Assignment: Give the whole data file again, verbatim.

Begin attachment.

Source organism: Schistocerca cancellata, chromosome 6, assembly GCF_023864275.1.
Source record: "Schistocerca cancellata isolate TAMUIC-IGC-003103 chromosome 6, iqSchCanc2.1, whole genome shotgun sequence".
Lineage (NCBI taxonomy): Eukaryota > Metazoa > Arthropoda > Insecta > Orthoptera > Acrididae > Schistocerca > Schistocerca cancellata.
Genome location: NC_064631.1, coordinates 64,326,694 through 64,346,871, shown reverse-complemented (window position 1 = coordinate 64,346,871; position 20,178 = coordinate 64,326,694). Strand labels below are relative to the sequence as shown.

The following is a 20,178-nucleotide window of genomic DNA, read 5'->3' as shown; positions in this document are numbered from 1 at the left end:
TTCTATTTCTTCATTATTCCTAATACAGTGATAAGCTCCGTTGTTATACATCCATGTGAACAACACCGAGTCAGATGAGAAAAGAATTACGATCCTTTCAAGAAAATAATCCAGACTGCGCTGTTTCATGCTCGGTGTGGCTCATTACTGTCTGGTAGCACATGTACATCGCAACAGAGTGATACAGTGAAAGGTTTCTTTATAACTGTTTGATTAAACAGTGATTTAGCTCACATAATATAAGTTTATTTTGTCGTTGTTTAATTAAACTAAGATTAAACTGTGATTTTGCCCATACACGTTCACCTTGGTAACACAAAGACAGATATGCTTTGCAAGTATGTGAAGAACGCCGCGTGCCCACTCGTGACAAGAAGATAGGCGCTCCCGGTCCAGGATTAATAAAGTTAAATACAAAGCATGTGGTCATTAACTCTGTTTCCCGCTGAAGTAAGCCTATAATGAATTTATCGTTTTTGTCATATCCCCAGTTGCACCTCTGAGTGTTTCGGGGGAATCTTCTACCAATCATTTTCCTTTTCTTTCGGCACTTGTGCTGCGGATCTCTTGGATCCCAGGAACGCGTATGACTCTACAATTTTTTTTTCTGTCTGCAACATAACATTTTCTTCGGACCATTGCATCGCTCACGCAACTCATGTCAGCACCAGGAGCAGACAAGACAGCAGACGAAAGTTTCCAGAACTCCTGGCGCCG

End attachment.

Source organism: Schistocerca cancellata, chromosome 6, assembly GCF_023864275.1.
Source record: "Schistocerca cancellata isolate TAMUIC-IGC-003103 chromosome 6, iqSchCanc2.1, whole genome shotgun sequence".
Lineage (NCBI taxonomy): Eukaryota > Metazoa > Arthropoda > Insecta > Orthoptera > Acrididae > Schistocerca > Schistocerca cancellata.
Genome location: NC_064631.1, coordinates 64,326,694 through 64,346,871, shown reverse-complemented (window position 1 = coordinate 64,346,871; position 20,178 = coordinate 64,326,694). Strand labels below are relative to the sequence as shown.

The following is a 20,178-nucleotide window of genomic DNA, read 5'->3' as shown; positions in this document are numbered from 1 at the left end:
TTCTATTTCTTCATTATTCCTAATACAGTGATAAGCTCCGTTGTTATACATCCATGTGAACAACACCGAGTCAGATGAGAAAAGAATTACGATCCTTTCAAGAAAATAATCCAGACTGCGCTGTTTCATGCTCGGTGTGGCTCATTACTGTCTGGTAGCACATGTACATCGCAACAGAGTGATACAGTGAAAGGTTTCTTTATAACTGTTTGATTAAACAGTGATTTAGCTCACATAATATAAGTTTATTTTGTCGTTGTTTAATTAAACTAAGATTAAACTGTGATTTTGCCCATACACGTTCACCTTGGTAACACAAAGACAGATATGCTTTGCAAGTATGTGAAGAACGCCGCGTGCCCACTCGTGACAAGAAGATAGGCGCTCCCGGTCCAGGATTAATAAAGTTAAATACAAAGCATGTGGTCATTAACTCTGTTTCCCGCTGAAGTAAGCCTATAATGAATTTATCGTTTTTGTCATATCCCCAGTTGCACCTCTGAGTGTTTCGGGGGAATCTTCTACCAATCATTTTCCTTTTCTTTCGGCACTTGTGCTGCGGATCTCTTGGATCCCAGGAACGCGTATGACTCTACAATTTTTTTTTCTGTCTGCAACATAACATTTTCTTCGGACCATTGCATCGCTCACGCAACTCATGTCAGCACCAGGAGCAGACAAGACAGCAGACGAAAGTTTCCAGAACTCCTGGCGCCG